Saturday, 3 March 2012

OnLive & The Cloud

My recent experiences with OnLive have sparked a discussion on the nature of "The Cloud".

More and more the world is moving toward digital distribution of media. Spotify and iTunes are perfect examples of this. People all over the world now download or stream their music, walking around with literal days of music in their pockets. Actually owning physical copies of all the music you want/have is impractical. An iPod Nano can hold an entire cd rack of albums in a space of a mini disc (remember those?).

Providers like Apple and Amazon have been hugely successful in part due to their product model. You pay upfront and get unlimited access to your media which you "own". Spotify on the other hand is a service provider, you listen to music but you do not buy music through them. You cannot in anyway claim to own the music you "rent" from them. Neither can you expect to listen to it without an internet connection. However all this works as you can literally pay nothing to use the service.

OnLive has attempted to merge these models to what I see as limited success. You either use OnLive as a service provider like Spotify, but you have to pay to have any access to full games and you require a really good internet connection. The makers themselves recommend you use a wired connection and during peak periods game performance can really suffer.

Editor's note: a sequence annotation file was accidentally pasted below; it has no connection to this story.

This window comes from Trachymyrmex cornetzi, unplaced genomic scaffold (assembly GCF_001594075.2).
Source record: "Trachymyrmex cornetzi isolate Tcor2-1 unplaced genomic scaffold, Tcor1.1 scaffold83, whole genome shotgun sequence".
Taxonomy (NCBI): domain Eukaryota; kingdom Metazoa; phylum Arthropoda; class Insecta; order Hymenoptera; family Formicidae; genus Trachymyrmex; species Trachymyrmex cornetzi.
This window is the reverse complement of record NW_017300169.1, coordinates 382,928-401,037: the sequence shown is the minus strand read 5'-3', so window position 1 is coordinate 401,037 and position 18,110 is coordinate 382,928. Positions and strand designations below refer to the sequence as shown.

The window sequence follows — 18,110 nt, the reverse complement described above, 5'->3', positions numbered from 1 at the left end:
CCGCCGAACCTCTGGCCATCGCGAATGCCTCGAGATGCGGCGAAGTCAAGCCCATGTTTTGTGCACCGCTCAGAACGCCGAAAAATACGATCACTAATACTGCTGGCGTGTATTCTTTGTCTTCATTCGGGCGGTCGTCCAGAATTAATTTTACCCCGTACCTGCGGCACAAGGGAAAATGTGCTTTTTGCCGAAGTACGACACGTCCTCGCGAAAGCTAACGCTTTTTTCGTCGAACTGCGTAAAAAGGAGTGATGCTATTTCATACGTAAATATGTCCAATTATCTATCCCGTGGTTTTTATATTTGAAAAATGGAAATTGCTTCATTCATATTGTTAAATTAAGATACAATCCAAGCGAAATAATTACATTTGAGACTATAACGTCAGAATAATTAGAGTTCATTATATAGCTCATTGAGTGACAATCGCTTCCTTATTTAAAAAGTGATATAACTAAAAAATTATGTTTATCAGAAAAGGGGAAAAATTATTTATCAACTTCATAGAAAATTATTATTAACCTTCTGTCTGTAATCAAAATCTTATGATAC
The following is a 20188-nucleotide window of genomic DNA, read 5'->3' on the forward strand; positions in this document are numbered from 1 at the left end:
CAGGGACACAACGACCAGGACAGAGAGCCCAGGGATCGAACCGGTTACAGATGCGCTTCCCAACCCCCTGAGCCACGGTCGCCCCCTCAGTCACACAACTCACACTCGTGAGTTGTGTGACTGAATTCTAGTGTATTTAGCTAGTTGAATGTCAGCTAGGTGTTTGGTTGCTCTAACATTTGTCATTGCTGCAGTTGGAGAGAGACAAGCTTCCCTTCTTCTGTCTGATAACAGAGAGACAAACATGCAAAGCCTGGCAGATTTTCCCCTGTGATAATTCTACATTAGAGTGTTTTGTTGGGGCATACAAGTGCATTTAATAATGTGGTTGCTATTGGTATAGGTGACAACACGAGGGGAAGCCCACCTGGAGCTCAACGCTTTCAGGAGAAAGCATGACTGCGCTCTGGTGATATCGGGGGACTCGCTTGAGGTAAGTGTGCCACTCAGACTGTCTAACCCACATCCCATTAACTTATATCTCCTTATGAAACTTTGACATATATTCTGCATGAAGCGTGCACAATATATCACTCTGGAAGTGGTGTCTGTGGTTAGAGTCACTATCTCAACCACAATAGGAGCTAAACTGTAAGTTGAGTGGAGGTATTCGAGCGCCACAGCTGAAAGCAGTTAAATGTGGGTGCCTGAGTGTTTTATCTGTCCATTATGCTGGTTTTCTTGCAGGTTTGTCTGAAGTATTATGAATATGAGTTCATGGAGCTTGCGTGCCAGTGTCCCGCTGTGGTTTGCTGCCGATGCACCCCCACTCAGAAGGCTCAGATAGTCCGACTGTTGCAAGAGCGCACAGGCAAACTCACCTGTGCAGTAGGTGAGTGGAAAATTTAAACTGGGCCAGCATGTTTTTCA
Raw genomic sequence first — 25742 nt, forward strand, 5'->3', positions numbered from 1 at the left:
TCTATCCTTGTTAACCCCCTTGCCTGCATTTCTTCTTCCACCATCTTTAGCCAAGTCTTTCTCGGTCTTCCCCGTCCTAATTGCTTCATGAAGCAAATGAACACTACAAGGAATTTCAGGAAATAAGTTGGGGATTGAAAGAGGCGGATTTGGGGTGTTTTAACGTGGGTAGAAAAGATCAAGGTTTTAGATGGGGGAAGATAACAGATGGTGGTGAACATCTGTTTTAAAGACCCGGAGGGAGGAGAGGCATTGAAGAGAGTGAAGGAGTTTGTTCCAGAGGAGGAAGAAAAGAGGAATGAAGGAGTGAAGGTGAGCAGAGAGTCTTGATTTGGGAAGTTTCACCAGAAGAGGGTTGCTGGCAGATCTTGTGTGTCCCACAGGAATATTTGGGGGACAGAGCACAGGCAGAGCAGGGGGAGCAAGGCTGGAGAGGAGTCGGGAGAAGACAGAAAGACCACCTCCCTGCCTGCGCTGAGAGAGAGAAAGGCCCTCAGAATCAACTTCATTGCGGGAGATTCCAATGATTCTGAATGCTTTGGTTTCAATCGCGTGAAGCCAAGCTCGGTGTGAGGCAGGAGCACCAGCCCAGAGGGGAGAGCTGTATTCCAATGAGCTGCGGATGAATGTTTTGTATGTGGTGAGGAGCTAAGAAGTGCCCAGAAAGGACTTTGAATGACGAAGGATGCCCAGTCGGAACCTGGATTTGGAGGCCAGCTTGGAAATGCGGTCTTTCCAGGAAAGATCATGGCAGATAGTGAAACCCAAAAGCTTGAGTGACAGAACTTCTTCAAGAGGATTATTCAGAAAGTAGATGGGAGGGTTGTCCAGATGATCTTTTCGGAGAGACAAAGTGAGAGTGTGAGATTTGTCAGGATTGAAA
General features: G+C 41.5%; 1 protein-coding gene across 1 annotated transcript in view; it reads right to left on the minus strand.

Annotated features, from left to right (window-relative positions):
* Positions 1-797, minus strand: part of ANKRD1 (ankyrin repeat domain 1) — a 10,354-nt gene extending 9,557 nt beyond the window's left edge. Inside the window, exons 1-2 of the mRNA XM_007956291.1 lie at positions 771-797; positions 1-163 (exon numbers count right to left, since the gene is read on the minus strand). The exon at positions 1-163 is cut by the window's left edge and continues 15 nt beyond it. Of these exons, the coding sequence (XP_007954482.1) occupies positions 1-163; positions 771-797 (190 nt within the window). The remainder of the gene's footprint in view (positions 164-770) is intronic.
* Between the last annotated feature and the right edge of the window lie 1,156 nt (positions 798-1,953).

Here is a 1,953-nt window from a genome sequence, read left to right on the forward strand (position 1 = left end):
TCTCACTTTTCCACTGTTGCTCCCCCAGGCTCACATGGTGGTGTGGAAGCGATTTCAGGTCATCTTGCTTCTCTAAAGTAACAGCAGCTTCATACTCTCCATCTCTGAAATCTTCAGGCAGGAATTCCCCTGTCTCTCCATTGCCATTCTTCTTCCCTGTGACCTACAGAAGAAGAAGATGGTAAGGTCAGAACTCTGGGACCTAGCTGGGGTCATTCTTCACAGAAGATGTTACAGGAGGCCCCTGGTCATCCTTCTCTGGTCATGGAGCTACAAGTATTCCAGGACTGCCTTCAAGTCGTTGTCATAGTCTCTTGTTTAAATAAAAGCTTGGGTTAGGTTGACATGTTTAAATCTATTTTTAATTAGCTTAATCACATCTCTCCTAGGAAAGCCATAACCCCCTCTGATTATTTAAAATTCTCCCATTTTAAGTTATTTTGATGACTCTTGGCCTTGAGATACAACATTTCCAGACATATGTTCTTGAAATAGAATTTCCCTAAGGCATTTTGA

Paying upfront for the full game doesn't really help either, as you cannot download the game to play when you want, irregardless of whether you have an internet connection. In terms of this model, I think what Valve has done with Steam is pretty much the gold standard. Once you buy a game, it is tied to your account and you can play it anywhere you have it installed. This is what the Cloud should be, ubiquitous, always there for you and to suit your needs.

So to conclude these jumbled thoughts, I definitely think OnLive has a lot of plus points but its much better suited to the world of tomorrow, where high-speed internet is accessible everywhere on the go. If you haven't got a high-end PC or the latest games console, this is definitely a great way to access the latest and greatest games out there.

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